perhaps writing a good reply would require doing research that the reader lacks the time to undertake. Perhaps one has a mild interest in the topic raised but doesn't feel qualified to comment. Or perhaps an overly insightful reply would commit one to additional work (common on software development lists, where the people who display the most knowledge about a feature often find themselves volunteered to implement it) but the reader doesn't want to get involved.
The reason it's elevated to the level of a dilemma is that not knowing why no one is responding creates an unsettling and irrational insecurity. The lack of response could represent multiple and opposite realities and this fact causes a psychological dilemma for the poster. This insecurity of blogging is also analyzed nicely by the nonist, in the post Frailty, Thy Name is Blog, which I posted to VTK back when it was just a drooling infant. In it, the nonist discusses the broader problem of le raison d'etre du blogue, the nature of the relationship between blogger and blog readership, the nature of creativity, the legitimacy of blogging and "digital arts" within a perceived continuum between high and low arts. Some excerpts:
"blog-life crisis [is] different from [its] counterpart in a human life, the mid-life crisis, mainly because a blog’s life span is indeterminate, and so a blog-life crisis must present itself more frequently as not to miss it’s mark...
creating physical art leaves you with an object but guarantees no audience. creating a websites offer you an audience but guarantee no substance. if in fact as i believe “you create for no one but yourself” then one method seems much more straight forward and to the purpose wouldn’t you say? but then their is this to consider: i love the nonist somehow. why? to what purpose? i can’t say. is it a vast off-white and orange self portrait? i hope not. is it self absorption manifest? i certainly don’t want it to be. is it art? no fucking way...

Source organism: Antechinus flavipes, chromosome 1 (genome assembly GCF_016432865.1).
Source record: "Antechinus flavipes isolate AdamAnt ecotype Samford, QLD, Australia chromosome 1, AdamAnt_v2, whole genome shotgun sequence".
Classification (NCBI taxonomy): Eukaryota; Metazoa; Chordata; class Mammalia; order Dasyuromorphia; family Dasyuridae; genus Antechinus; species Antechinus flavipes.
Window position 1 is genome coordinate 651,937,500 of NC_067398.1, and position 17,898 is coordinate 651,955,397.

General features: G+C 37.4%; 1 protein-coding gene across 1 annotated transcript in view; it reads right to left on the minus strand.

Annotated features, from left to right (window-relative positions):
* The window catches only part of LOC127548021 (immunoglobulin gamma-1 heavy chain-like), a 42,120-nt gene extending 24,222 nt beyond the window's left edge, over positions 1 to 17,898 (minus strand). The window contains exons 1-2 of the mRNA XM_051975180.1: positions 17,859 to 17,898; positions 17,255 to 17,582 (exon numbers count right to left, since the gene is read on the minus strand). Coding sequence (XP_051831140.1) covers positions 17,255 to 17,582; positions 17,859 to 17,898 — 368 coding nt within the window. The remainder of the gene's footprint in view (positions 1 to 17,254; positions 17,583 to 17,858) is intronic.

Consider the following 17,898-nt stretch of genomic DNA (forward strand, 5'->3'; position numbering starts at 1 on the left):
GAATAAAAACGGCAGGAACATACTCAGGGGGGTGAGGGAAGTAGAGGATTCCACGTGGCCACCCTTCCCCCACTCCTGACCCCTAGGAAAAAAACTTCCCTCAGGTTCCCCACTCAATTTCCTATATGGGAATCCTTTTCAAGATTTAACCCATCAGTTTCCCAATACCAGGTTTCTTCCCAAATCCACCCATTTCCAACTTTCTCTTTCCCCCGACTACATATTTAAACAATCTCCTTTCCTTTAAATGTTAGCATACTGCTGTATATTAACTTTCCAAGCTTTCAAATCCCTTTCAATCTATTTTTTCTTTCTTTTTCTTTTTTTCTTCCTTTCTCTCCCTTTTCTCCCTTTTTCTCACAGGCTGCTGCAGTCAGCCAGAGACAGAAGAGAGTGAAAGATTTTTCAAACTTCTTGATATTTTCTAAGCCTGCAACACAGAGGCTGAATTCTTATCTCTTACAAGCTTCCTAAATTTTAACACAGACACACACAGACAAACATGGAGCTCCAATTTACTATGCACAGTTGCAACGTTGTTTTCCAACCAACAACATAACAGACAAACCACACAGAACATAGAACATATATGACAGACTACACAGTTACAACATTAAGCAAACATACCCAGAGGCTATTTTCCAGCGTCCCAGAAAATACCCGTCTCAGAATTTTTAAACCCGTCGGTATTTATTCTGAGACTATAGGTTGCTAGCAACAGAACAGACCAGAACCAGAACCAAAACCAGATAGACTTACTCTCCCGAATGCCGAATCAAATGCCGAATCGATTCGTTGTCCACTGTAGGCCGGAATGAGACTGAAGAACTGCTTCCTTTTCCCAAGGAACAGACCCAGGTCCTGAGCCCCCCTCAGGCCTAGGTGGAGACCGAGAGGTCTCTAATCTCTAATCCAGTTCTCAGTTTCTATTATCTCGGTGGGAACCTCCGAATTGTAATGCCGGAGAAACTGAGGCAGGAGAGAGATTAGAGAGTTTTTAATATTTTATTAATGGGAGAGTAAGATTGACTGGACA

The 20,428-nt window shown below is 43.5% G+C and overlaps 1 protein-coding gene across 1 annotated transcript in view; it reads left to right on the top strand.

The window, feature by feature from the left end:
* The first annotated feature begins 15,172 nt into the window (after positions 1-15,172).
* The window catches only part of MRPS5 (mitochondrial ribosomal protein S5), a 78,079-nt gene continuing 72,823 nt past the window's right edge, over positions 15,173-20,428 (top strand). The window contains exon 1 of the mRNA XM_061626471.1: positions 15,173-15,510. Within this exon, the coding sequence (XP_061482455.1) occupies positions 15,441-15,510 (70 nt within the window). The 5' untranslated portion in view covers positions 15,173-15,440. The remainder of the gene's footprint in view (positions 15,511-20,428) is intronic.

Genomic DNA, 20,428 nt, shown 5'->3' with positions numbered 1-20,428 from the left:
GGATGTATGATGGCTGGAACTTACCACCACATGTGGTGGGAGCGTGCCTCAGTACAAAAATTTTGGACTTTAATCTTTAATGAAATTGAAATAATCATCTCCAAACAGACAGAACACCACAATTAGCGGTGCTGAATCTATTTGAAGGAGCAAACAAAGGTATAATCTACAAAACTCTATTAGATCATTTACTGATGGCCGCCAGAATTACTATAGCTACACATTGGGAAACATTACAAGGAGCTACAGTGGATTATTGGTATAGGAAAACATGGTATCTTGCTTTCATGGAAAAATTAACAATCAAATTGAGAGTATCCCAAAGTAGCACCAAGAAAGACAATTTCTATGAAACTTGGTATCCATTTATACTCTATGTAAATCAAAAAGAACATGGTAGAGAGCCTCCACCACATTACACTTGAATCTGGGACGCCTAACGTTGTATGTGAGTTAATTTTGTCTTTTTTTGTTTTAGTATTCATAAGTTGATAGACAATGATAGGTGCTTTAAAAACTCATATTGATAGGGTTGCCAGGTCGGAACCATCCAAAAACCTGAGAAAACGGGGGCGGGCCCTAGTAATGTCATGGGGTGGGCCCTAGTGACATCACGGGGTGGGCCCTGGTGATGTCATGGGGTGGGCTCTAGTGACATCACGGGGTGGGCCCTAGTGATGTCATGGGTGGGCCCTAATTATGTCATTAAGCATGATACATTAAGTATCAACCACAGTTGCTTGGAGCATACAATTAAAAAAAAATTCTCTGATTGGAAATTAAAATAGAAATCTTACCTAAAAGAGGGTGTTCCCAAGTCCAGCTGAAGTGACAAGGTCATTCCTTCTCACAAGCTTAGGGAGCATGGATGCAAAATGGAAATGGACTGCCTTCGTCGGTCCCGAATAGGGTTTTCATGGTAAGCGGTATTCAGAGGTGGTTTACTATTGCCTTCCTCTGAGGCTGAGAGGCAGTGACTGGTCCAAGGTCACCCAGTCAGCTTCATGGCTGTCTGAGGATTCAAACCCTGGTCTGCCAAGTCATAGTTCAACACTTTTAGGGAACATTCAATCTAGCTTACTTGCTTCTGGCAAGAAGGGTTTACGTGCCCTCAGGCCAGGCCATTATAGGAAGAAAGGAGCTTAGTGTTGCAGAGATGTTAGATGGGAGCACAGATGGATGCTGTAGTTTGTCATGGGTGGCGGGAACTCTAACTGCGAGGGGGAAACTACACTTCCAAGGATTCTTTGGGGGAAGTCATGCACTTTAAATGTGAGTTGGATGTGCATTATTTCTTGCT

an interesting fact about blogging- a blog is like a child. your own child. you pass your dna on to it. it has your strengths and your weaknesses. i’ve found that all the over analyzing i do in regards to my own function and purpose, i now do to the the nonist as well. i worry about it. i am disappointed by it. i admire it from across the room. the site is often depressive like it’s father. also as it gets older, as possibilities narrow each day and it becomes itself, i find it harder to control. as it has grown and brought in more readers i have had a harder time with it. a harder time understanding it. a harder time guiding it. i’ve always wanted it to strike out on its own, but it remains the strange, uncommunicative child who lives in the basement, drawing it’s allowance but rarely confiding in me.